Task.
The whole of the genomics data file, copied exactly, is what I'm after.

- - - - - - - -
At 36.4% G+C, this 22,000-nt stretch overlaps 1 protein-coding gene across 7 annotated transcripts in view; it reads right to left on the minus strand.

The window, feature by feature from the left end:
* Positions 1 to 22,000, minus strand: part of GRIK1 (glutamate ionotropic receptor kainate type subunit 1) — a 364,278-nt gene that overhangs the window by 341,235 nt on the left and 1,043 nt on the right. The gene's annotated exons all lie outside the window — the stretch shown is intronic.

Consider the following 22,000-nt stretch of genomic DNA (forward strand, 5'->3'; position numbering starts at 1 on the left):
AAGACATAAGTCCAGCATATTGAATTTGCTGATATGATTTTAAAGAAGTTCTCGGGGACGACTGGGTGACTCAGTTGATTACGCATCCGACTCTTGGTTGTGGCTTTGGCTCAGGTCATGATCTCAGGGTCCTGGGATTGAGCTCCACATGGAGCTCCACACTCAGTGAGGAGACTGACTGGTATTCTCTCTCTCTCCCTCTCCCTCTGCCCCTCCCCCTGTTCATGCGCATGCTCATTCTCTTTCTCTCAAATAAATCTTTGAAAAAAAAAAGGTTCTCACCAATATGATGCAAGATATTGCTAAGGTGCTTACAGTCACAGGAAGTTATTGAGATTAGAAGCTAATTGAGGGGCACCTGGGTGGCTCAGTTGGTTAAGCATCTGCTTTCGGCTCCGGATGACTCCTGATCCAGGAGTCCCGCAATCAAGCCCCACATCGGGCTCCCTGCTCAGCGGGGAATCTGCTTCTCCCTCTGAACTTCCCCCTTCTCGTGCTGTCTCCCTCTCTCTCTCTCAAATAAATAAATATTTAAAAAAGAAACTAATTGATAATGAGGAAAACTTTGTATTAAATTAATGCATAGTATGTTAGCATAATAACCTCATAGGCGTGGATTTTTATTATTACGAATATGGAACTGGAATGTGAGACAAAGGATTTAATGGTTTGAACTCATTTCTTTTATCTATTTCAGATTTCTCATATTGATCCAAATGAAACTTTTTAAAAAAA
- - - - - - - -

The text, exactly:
At 36.4% G+C, this 22,000-nt stretch overlaps 1 protein-coding gene across 7 annotated transcripts in view; it reads right to left on the minus strand.

The window, feature by feature from the left end:
* Positions 1 to 22,000, minus strand: part of GRIK1 (glutamate ionotropic receptor kainate type subunit 1) — a 364,278-nt gene that overhangs the window by 341,235 nt on the left and 1,043 nt on the right. The gene's annotated exons all lie outside the window — the stretch shown is intronic.

Consider the following 22,000-nt stretch of genomic DNA (forward strand, 5'->3'; position numbering starts at 1 on the left):
AAGACATAAGTCCAGCATATTGAATTTGCTGATATGATTTTAAAGAAGTTCTCGGGGACGACTGGGTGACTCAGTTGATTACGCATCCGACTCTTGGTTGTGGCTTTGGCTCAGGTCATGATCTCAGGGTCCTGGGATTGAGCTCCACATGGAGCTCCACACTCAGTGAGGAGACTGACTGGTATTCTCTCTCTCTCCCTCTCCCTCTGCCCCTCCCCCTGTTCATGCGCATGCTCATTCTCTTTCTCTCAAATAAATCTTTGAAAAAAAAAAGGTTCTCACCAATATGATGCAAGATATTGCTAAGGTGCTTACAGTCACAGGAAGTTATTGAGATTAGAAGCTAATTGAGGGGCACCTGGGTGGCTCAGTTGGTTAAGCATCTGCTTTCGGCTCCGGATGACTCCTGATCCAGGAGTCCCGCAATCAAGCCCCACATCGGGCTCCCTGCTCAGCGGGGAATCTGCTTCTCCCTCTGAACTTCCCCCTTCTCGTGCTGTCTCCCTCTCTCTCTCTCAAATAAATAAATATTTAAAAAAGAAACTAATTGATAATGAGGAAAACTTTGTATTAAATTAATGCATAGTATGTTAGCATAATAACCTCATAGGCGTGGATTTTTATTATTACGAATATGGAACTGGAATGTGAGACAAAGGATTTAATGGTTTGAACTCATTTCTTTTATCTATTTCAGATTTCTCATATTGATCCAAATGAAACTTTTTAAAAAAA